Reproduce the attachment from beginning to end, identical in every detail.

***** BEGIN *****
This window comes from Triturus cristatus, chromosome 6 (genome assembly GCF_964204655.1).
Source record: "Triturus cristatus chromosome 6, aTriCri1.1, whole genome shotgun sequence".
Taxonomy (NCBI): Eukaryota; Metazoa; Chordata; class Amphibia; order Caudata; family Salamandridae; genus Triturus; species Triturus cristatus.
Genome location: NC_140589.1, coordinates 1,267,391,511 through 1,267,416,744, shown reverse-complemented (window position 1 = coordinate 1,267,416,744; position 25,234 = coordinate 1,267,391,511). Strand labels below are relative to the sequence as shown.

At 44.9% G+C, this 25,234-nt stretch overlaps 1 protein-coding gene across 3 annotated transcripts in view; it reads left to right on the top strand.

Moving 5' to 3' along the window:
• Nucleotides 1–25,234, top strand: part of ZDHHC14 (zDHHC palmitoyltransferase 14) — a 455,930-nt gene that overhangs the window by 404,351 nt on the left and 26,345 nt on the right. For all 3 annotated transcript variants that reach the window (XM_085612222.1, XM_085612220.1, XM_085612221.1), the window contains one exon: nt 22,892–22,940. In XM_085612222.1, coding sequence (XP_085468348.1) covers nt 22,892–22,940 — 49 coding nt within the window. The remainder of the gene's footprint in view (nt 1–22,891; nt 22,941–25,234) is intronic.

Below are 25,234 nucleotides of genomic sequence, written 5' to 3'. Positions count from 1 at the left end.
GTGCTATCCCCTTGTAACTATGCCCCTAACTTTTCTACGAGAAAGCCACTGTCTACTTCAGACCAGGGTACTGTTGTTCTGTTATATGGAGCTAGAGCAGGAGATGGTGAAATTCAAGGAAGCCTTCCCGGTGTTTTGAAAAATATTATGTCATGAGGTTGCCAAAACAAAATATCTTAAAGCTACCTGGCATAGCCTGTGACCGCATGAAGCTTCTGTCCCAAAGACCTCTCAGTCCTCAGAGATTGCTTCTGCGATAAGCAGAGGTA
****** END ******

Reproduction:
This window comes from Triturus cristatus, chromosome 6 (genome assembly GCF_964204655.1).
Source record: "Triturus cristatus chromosome 6, aTriCri1.1, whole genome shotgun sequence".
Taxonomy (NCBI): Eukaryota; Metazoa; Chordata; class Amphibia; order Caudata; family Salamandridae; genus Triturus; species Triturus cristatus.
Genome location: NC_140589.1, coordinates 1,267,391,511 through 1,267,416,744, shown reverse-complemented (window position 1 = coordinate 1,267,416,744; position 25,234 = coordinate 1,267,391,511). Strand labels below are relative to the sequence as shown.

At 44.9% G+C, this 25,234-nt stretch overlaps 1 protein-coding gene across 3 annotated transcripts in view; it reads left to right on the top strand.

Moving 5' to 3' along the window:
• Nucleotides 1–25,234, top strand: part of ZDHHC14 (zDHHC palmitoyltransferase 14) — a 455,930-nt gene that overhangs the window by 404,351 nt on the left and 26,345 nt on the right. For all 3 annotated transcript variants that reach the window (XM_085612222.1, XM_085612220.1, XM_085612221.1), the window contains one exon: nt 22,892–22,940. In XM_085612222.1, coding sequence (XP_085468348.1) covers nt 22,892–22,940 — 49 coding nt within the window. The remainder of the gene's footprint in view (nt 1–22,891; nt 22,941–25,234) is intronic.

Below are 25,234 nucleotides of genomic sequence, written 5' to 3'. Positions count from 1 at the left end.
GTGCTATCCCCTTGTAACTATGCCCCTAACTTTTCTACGAGAAAGCCACTGTCTACTTCAGACCAGGGTACTGTTGTTCTGTTATATGGAGCTAGAGCAGGAGATGGTGAAATTCAAGGAAGCCTTCCCGGTGTTTTGAAAAATATTATGTCATGAGGTTGCCAAAACAAAATATCTTAAAGCTACCTGGCATAGCCTGTGACCGCATGAAGCTTCTGTCCCAAAGACCTCTCAGTCCTCAGAGATTGCTTCTGCGATAAGCAGAGGTA